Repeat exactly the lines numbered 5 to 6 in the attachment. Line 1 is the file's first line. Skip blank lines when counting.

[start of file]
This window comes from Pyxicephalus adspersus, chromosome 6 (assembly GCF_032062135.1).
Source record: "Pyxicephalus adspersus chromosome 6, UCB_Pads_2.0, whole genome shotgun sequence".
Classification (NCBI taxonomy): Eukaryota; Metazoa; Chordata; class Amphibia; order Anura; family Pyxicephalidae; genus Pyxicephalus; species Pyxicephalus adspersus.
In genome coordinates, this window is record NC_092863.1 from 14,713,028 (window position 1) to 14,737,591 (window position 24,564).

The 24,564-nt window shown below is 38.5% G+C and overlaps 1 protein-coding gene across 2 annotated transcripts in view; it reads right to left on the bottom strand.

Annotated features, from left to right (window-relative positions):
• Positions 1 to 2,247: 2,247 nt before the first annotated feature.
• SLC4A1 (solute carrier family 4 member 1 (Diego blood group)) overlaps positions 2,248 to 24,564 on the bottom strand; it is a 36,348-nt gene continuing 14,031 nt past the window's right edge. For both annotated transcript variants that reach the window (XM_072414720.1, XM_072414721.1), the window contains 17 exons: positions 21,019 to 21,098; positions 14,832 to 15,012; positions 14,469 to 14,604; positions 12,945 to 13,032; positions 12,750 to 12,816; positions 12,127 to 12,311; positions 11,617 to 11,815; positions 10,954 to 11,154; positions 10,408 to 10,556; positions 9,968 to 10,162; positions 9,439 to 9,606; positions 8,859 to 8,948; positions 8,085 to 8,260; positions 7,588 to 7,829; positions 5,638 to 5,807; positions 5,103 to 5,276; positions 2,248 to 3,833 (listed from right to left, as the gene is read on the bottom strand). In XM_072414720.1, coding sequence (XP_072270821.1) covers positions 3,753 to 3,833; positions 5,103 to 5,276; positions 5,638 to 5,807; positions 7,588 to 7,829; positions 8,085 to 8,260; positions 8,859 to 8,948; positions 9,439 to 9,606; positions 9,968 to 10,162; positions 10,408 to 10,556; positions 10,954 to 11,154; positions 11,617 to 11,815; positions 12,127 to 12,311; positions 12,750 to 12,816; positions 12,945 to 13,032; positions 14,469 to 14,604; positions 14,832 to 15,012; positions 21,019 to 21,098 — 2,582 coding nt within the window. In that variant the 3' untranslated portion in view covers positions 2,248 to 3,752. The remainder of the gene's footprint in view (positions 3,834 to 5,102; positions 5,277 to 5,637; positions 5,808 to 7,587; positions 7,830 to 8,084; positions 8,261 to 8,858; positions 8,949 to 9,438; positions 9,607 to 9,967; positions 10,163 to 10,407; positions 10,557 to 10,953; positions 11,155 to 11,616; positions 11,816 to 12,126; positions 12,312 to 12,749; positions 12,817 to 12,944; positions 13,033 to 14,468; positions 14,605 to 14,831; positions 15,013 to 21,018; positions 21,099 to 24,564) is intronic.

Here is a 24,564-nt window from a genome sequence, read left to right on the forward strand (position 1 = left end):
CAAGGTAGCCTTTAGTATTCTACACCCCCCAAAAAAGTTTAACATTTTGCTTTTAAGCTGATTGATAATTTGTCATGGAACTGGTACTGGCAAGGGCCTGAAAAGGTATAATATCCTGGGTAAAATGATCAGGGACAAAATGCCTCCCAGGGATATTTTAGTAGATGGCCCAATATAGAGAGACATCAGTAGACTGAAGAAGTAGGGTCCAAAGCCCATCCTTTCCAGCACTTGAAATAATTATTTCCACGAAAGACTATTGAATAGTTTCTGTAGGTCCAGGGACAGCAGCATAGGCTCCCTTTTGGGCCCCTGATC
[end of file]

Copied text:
The 24,564-nt window shown below is 38.5% G+C and overlaps 1 protein-coding gene across 2 annotated transcripts in view; it reads right to left on the bottom strand.

Annotated features, from left to right (window-relative positions):